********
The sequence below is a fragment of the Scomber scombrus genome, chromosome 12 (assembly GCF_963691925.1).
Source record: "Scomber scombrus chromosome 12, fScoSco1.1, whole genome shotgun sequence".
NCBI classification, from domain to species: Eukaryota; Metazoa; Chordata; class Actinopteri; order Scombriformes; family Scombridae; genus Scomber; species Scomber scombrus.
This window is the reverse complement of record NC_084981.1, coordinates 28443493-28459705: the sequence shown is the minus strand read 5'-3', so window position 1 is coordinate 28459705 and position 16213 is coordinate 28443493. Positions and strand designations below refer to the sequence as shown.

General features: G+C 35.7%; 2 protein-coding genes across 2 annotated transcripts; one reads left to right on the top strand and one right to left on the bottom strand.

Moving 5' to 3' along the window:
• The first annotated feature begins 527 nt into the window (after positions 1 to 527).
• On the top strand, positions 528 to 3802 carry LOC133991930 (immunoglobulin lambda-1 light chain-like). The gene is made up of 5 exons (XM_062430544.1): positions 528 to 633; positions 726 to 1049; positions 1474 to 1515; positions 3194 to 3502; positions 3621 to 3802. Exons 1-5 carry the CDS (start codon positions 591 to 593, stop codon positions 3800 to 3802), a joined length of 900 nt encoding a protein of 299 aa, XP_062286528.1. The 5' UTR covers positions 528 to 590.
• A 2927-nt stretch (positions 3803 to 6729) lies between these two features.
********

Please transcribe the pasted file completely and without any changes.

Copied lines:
The sequence below is a fragment of the Scomber scombrus genome, chromosome 12 (assembly GCF_963691925.1).
Source record: "Scomber scombrus chromosome 12, fScoSco1.1, whole genome shotgun sequence".
NCBI classification, from domain to species: Eukaryota; Metazoa; Chordata; class Actinopteri; order Scombriformes; family Scombridae; genus Scomber; species Scomber scombrus.
This window is the reverse complement of record NC_084981.1, coordinates 28443493-28459705: the sequence shown is the minus strand read 5'-3', so window position 1 is coordinate 28459705 and position 16213 is coordinate 28443493. Positions and strand designations below refer to the sequence as shown.

General features: G+C 35.7%; 2 protein-coding genes across 2 annotated transcripts; one reads left to right on the top strand and one right to left on the bottom strand.

Moving 5' to 3' along the window:
• The first annotated feature begins 527 nt into the window (after positions 1 to 527).
• On the top strand, positions 528 to 3802 carry LOC133991930 (immunoglobulin lambda-1 light chain-like). The gene is made up of 5 exons (XM_062430544.1): positions 528 to 633; positions 726 to 1049; positions 1474 to 1515; positions 3194 to 3502; positions 3621 to 3802. Exons 1-5 carry the CDS (start codon positions 591 to 593, stop codon positions 3800 to 3802), a joined length of 900 nt encoding a protein of 299 aa, XP_062286528.1. The 5' UTR covers positions 528 to 590.
• A 2927-nt stretch (positions 3803 to 6729) lies between these two features.